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Some Church-Practical Benefits of IPD and BIM

Pat Thompson is vice president and general manager of San Diego-based TV Magic, a company that offers consulting and audio-visual integration services to houses of worship. Thompson has grappled for some time with helping church owners look at the whole system of a building, including audio-visual and lighting components, early on to ensure the best planning, the best price and, in the end, the best new or renovated facility.

When questioned about Integrated Project Delivery (IPD) and its future potential for helping build creative houses of worship at a time and cost savings, Thompson’s enthusiasm quickly surfaces. “We’re always struggling to make everybody understand why the audio-visual integrator should be there at the beginning of the design process; we’re typically brought in later and then the church has to fit what is wanted into what was already built,” he explains. “It often costs churches more to make changes to get the audio-visual integration to work well.”

From the perspective of a builder, Charlotte, N.C.-based Edifice Inc.’s Wiley Brown, director of marketing for the company’s Cornerstone Group that works specifically with faith-based organizations, says, “The very nature of [the IPD] system fosters early discovery in the areas that would likely be problematic to the success of a project if revealed later in the process. Early discovery and communication generally equal savings.”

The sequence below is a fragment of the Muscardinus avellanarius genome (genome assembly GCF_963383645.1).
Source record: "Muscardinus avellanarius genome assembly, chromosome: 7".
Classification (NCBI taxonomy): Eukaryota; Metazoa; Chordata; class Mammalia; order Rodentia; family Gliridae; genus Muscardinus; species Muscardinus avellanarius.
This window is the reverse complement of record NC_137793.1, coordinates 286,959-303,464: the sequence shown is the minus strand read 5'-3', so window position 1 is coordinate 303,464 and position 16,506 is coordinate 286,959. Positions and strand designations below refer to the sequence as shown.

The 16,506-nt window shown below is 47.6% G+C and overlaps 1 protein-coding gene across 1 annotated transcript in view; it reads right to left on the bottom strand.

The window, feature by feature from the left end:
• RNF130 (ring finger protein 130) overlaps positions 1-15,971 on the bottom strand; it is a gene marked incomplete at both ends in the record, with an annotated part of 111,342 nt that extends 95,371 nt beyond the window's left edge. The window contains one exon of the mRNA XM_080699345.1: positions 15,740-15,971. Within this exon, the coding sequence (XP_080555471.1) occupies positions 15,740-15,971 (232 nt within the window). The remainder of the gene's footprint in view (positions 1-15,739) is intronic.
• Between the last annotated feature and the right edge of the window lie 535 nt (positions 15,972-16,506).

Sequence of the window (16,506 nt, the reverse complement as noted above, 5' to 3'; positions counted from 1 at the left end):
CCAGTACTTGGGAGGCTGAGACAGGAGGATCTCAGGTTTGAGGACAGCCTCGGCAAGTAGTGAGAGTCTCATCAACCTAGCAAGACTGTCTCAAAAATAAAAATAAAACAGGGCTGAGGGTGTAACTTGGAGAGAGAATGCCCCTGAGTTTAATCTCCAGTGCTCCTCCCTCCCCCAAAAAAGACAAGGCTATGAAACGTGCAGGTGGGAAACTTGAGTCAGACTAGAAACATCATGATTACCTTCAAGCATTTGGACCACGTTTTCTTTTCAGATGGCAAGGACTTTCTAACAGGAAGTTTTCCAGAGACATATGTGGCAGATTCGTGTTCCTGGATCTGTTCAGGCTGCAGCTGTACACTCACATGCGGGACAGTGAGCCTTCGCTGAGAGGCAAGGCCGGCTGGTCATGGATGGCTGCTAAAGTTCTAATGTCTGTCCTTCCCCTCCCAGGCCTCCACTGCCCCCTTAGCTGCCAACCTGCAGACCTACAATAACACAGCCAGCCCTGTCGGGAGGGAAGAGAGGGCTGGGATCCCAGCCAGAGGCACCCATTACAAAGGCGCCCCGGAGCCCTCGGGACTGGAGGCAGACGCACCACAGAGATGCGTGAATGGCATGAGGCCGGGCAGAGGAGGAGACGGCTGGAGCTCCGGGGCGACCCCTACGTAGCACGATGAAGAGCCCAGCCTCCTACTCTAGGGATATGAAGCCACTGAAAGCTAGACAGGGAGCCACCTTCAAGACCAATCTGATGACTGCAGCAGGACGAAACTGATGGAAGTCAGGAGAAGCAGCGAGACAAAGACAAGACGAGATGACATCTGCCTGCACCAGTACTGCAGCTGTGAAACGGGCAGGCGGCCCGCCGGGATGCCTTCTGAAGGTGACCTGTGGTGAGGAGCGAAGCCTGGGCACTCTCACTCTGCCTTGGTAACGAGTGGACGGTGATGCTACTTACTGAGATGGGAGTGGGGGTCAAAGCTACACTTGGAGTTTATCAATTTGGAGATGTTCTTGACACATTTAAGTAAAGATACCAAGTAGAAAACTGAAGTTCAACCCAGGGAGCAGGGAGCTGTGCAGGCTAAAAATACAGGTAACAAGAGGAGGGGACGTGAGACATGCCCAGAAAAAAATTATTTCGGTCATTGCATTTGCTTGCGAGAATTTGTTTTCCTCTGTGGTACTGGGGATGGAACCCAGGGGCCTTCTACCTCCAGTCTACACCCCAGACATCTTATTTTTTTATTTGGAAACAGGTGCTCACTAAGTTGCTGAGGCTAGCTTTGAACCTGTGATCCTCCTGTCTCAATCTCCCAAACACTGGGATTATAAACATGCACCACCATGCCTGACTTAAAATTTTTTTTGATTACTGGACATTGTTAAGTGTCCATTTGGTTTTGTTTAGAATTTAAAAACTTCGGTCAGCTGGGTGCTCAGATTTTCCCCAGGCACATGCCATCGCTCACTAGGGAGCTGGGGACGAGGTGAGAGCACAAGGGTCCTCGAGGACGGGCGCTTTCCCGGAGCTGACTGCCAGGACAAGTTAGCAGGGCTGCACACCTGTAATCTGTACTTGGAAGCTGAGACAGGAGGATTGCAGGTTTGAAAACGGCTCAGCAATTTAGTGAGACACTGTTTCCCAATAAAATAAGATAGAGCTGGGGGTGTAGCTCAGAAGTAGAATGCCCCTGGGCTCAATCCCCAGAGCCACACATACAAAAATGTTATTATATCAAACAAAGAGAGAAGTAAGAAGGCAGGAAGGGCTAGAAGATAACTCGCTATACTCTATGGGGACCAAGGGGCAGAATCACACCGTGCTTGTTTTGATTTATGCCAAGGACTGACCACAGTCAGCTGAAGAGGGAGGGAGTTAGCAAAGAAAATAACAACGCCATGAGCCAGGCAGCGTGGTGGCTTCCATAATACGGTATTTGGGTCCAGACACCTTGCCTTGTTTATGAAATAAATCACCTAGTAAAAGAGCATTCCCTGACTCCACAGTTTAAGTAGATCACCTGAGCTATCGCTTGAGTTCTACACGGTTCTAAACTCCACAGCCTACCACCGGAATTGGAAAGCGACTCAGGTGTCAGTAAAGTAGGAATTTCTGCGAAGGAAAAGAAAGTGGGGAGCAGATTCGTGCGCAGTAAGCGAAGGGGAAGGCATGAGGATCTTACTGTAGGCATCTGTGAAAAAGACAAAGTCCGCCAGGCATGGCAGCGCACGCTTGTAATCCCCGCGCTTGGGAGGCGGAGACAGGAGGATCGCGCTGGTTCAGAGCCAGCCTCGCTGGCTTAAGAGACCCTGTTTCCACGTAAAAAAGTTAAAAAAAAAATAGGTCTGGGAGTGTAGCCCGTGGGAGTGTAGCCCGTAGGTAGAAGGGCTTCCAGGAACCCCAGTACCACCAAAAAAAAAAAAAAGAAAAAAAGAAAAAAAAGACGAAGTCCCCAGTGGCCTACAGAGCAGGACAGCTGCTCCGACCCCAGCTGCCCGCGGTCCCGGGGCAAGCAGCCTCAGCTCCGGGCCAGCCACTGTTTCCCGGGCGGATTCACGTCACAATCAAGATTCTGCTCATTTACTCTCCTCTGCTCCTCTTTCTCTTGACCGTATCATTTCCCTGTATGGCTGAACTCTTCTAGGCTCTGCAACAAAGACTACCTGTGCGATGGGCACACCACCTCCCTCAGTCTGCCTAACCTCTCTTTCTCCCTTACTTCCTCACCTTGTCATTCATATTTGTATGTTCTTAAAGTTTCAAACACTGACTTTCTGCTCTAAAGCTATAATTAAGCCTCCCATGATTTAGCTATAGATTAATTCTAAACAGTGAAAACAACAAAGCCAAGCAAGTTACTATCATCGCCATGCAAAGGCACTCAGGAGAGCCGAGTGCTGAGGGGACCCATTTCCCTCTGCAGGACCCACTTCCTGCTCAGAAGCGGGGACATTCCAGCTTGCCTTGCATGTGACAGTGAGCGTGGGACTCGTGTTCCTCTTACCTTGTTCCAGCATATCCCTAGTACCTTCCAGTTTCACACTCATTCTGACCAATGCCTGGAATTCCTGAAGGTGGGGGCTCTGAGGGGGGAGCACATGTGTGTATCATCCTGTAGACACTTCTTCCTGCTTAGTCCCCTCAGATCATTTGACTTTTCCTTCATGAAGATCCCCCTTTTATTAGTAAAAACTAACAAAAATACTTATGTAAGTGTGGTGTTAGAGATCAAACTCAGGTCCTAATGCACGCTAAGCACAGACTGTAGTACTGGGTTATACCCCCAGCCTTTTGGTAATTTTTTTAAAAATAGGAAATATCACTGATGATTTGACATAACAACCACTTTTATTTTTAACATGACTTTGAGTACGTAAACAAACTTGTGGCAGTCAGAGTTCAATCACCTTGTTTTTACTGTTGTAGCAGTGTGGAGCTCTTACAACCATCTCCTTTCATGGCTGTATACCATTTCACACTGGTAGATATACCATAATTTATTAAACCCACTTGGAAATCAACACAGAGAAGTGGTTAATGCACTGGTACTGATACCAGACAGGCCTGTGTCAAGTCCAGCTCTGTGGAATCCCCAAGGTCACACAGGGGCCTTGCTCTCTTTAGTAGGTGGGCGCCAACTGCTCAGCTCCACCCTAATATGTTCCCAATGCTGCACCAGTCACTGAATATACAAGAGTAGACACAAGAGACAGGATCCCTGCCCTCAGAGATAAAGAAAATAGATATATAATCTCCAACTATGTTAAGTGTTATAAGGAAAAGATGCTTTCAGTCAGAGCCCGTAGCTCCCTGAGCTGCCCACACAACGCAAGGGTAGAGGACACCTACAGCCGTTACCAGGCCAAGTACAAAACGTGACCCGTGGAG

Aside from offering money savings at the front of the project through proper planning, Thompson says IPD also has great potential to help church facility managers and technical directors in their day-to-day work.

Thompson reports that the 3D model of a facility that’s generated with Building Information Modeling (BIM) software will give church facility managers and tech directors crucial information to care for a building and its components over time. For example, if a facility manager needs to change a light bulb, the make, model and size of the bulb will be recorded in the 3D model. Similarly, if tech directors need to replace projectors and lights mounted on the ceiling, a BIM model will show them both how to access the ceiling-mounted equipment, what tools they’ll need to make repairs, and particulars such as lamp and bulb sizes.

TAGS: Design
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